The frustration of back pain often goes beyond a simple irritation. In many instances, the pain can come from weak core muscles. Two main muscle groups stabilize your spine and strengthening these muscles can lessen your back pain. One of these muscle groups, the multifidus, are a series of small muscles that connect to each of your vertebrae and are the key muscles in stabilizing your spine. Learning to isolate and strengthen this muscle group can reduce back pain and can help correct the pain associated with Gilmore’s groin, a painful injury common to players of kicking sports.
Multifidus Muscle Group
Deep within your back sits the multifidus muscle group. Each muscle of this group connects to its own vertebrae and work in unison to keep your spine stabilized, but they need the help of your transverse abdominal muscles to keep the spine stable. Because of this relationship, exercises targeting the multifidus also work your abdominal muscles. Before you can exercise these muscles, you must learn how to make them contract, to ensure you are targeting the correct muscle group.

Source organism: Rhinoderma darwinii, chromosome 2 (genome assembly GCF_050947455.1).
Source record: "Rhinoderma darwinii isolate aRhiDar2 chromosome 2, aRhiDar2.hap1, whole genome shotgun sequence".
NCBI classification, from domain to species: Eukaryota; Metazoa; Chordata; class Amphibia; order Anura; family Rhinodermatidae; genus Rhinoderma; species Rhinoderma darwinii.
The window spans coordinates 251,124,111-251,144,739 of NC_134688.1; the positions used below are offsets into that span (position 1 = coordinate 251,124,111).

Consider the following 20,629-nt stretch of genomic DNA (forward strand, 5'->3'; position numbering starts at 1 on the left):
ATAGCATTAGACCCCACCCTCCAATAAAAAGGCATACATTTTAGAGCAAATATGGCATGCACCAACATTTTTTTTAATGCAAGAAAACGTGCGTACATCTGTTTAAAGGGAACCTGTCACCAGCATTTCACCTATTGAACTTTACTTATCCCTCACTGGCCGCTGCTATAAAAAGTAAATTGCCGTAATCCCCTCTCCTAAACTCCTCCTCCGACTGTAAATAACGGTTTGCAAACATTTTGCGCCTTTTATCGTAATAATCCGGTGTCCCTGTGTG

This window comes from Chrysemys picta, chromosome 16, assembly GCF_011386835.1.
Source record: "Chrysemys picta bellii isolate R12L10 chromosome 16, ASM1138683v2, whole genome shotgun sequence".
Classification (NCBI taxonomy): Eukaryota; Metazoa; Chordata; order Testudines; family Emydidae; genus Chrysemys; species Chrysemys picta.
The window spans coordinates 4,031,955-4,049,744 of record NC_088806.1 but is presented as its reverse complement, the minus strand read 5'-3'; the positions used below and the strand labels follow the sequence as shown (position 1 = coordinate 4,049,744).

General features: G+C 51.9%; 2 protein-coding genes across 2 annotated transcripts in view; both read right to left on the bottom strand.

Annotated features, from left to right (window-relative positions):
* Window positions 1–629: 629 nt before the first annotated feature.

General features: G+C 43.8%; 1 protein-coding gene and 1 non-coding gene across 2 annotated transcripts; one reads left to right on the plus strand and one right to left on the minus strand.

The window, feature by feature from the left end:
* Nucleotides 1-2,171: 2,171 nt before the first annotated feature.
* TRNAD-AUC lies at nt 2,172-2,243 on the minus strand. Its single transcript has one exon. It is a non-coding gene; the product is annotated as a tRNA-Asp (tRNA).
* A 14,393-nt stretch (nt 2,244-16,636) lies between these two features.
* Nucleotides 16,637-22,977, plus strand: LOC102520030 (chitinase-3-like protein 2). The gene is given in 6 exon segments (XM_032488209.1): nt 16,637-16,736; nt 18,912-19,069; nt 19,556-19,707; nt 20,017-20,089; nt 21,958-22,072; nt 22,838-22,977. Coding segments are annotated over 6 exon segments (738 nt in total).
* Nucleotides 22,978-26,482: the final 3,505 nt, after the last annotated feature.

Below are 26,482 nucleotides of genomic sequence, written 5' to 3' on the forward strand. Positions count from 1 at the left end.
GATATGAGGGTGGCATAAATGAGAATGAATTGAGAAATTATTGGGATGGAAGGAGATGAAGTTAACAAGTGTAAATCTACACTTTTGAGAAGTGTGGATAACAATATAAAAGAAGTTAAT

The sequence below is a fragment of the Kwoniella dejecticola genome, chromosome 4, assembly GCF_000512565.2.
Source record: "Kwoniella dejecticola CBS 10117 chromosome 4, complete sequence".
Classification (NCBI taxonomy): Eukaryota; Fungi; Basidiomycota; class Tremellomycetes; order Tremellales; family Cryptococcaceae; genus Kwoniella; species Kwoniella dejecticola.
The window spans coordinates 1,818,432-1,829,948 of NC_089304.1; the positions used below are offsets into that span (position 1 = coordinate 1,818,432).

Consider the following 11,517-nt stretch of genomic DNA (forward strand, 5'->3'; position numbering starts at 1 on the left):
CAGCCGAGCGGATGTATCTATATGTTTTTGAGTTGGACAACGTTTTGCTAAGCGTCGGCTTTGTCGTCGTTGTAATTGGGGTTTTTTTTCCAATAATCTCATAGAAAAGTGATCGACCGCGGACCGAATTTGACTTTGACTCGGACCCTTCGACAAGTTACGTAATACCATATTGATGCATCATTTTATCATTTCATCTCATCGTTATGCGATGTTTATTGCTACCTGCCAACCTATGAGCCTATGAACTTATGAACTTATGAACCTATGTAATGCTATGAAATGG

Contracting the Muscles
To find and contract your multifidus muscles, sit or stand up straight and grab your sides, just above your waist, with your hands. Keep one thumb on either side of your spine. Pull your abdominal muscles toward your spine and push out with your back. When you feel the muscles move under you thumbs, you have successfully activated your multifidus muscles. Now that you know what it feels like to contract these deep muscles, you can target them while exercising.
The plank pose targets both your transverse abdominal and multifidus muscles without a lot of movement or heavy lifting. This pose only requires that you can raise your body off the floor while keeping your weight on your elbows and toes. Pulling your abs toward your spine while activating your multifidus muscles will add strength to both muscles if you keep your back straight and parallel to the floor. Performing this move for a minute or two at a time will do it. Try modifying the plank pose to target your multifidus from a different direction.
Any exercise that has the name of superhero can be a little intimidating and this one is no exception. The Superman starts with you lying flat on the floor with your arms extended in front of you and your legs in line with your torso. Your position will look like Superman flying through the air. Now that you are comfortable, lift your arms and legs off the floor and hold for at least five seconds. Try to hold them up longer, if you can. That pull you feel in your back is the multifidus muscles working themselves to a stronger state of well-being.
Lynda Schwartz is a fitness professional who began writing in 2004. She has contributed to "Women's Day" and "Good Housekeeping" magazines, as well as covered fitness and well-being for online publications. Schwartz holds a bachelor's degree in exercise science and health promotion.